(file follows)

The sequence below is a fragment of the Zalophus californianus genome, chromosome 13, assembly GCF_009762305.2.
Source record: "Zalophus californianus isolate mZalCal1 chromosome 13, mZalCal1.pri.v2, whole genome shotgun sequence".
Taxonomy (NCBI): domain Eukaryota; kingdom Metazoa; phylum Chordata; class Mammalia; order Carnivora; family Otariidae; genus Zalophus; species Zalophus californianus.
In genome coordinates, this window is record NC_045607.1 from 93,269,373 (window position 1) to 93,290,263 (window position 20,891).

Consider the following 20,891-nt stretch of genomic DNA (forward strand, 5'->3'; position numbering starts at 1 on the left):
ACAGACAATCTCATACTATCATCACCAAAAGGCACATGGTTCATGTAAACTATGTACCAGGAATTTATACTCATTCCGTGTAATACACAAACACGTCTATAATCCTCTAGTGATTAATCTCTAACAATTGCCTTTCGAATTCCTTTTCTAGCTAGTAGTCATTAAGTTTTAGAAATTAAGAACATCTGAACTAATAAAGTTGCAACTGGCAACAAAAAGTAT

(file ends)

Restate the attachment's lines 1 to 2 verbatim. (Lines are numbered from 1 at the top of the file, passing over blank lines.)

The sequence below is a fragment of the Zalophus californianus genome, chromosome 13, assembly GCF_009762305.2.
Source record: "Zalophus californianus isolate mZalCal1 chromosome 13, mZalCal1.pri.v2, whole genome shotgun sequence".